ASC 842, IFRS 16, GASB 87, however, now require the capitalization of almost all leases – a major shift in the way lessees account for their operating leases. Aside from the ability to take advantage of a policy election allowing a lessee to account for leases with terms shorter than 12 months similar to an operating lease under the legacy standards, and few other exemptions seen under GASB 87, all leases must be recognized on the balance sheet with a lease liability and ROU asset, calculated at initial recognition as discussed at the beginning of the article.
Note: For more detail on operating lease accounting with treatment and journal entries, read our blog, “Operating Lease Accounting under the New Standard, ASC 842: Full Example and Explanation.”
Operating lease classification has also changed under all three standards, but in different ways. Under IFRS 16 and GASB 87, all leases are classified as finance leases, eliminating the “operating lease” classification. This isn’t the case for ASC 842, though, which makes the following changes to the lease classification criteria:
- A bargain purchase option criteria no longer exists. If the lease contains an option to purchase the underlying asset that the lessee is reasonably certain to exercise, the lease qualifies as a finance lease.
- The 75% of lease term and 90% of FMV rules are no longer definitive. However, the FASB has suggested companies should continue to use these thresholds in their analyses, unless a more appropriate threshold exists, based on the company’s facts and circumstances. The company needs to develop an overall policy with regards to these thresholds to use consistently.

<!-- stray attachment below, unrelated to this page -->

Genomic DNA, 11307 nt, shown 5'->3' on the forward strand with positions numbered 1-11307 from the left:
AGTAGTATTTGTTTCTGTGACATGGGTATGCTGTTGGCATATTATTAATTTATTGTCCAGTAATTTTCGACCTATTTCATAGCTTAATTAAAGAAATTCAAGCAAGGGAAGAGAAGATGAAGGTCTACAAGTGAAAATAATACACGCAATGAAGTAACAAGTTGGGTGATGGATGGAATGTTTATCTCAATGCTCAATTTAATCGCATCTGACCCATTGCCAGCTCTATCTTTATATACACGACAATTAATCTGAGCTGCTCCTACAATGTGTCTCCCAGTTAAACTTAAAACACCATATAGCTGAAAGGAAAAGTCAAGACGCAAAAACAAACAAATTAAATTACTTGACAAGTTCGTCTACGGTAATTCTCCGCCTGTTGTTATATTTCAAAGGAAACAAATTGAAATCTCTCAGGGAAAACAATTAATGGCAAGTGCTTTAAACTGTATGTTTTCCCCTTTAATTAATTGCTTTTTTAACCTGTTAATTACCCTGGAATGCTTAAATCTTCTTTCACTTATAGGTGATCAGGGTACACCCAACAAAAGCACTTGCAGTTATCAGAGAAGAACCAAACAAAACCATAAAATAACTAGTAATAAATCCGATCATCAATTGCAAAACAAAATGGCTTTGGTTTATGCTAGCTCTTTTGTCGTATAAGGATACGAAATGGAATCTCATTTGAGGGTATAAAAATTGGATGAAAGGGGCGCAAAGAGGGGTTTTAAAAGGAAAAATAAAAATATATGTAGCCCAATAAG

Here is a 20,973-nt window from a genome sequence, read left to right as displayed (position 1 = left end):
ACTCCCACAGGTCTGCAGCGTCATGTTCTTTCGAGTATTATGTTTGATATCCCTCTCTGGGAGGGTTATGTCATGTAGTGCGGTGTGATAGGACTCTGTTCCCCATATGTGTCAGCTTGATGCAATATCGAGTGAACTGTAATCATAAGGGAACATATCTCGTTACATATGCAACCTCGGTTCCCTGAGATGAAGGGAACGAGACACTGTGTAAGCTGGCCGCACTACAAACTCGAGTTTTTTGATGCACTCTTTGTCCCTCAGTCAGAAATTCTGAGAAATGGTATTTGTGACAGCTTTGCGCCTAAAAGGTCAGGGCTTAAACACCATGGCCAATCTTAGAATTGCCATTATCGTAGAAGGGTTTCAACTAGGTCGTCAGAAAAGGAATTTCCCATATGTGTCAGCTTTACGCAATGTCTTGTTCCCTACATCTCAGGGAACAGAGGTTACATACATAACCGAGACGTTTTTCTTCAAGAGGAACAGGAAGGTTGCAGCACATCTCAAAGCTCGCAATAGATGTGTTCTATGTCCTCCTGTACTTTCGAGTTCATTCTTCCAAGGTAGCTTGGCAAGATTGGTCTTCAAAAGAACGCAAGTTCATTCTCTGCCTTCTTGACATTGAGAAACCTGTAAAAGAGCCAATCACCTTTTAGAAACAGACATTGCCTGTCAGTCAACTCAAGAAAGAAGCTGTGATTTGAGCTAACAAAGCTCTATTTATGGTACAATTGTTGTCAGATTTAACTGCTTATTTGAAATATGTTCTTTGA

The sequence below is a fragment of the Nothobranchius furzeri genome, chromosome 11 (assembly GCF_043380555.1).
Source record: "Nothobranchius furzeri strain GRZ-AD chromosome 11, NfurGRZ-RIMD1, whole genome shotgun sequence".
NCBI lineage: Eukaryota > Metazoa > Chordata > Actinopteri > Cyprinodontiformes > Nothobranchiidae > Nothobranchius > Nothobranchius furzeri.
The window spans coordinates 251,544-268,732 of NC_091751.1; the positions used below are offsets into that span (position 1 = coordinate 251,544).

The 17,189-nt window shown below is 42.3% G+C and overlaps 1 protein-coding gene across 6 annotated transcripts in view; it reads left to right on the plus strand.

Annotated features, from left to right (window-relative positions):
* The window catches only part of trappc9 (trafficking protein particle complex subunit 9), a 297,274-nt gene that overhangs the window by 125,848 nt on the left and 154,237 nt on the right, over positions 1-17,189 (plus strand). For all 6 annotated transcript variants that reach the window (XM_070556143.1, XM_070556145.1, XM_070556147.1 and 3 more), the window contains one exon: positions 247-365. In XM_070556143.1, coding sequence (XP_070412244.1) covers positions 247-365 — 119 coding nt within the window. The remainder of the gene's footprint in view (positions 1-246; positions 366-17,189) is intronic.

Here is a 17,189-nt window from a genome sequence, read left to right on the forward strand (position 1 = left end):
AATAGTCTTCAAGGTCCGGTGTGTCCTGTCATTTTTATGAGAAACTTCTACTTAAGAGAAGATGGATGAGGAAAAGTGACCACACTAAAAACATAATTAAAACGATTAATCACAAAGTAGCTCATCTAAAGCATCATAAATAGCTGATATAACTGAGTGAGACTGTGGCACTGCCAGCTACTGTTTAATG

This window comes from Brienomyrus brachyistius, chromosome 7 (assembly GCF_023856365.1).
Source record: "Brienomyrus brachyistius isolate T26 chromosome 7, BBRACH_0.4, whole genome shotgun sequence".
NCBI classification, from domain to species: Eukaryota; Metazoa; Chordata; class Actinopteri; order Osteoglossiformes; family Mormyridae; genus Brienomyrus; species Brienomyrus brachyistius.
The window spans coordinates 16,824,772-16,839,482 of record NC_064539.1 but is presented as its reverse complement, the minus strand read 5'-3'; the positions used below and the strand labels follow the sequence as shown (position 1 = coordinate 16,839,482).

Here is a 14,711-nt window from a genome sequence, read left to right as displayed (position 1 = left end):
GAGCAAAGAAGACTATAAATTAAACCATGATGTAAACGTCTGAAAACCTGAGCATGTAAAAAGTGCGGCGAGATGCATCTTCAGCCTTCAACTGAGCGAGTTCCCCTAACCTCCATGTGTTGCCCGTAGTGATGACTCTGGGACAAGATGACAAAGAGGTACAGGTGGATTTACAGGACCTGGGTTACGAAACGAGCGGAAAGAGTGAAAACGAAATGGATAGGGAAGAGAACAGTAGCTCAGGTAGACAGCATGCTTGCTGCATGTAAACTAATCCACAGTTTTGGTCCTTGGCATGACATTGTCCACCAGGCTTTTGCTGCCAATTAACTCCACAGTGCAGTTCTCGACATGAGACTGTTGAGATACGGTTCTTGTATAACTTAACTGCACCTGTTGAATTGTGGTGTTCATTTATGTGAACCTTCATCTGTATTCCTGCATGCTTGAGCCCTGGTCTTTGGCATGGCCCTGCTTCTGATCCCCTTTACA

- A new fifth test has been added – you must consider whether or not the asset is specialized in nature and has any future value to the lessor.
This is primarily as a result of the FASB moving away from “rules” based accounting to “principle” based accounting.
Regardless of which new lease accounting standard is being adopted, each standard will result in the recognition of a right-to-use asset and lease liability on the balance sheet upon transition. Reporting entities must have a firm grasp of the financial statement presentation and the methods of computing the ROU asset and corresponding lease liabilities, as each guidance has its own nuanced definition of what is deemed a reportable lease and what variables factor into the calculations.
This comprehensive guide on understanding the ROU asset as it relates to both finance and operating leases should help you in your future calculations. If you’re unsure what type of lease you have, we offer a number of free tools for lease accounting that can help you. To learn more, visit our Features page or schedule a LeaseQuery demo today.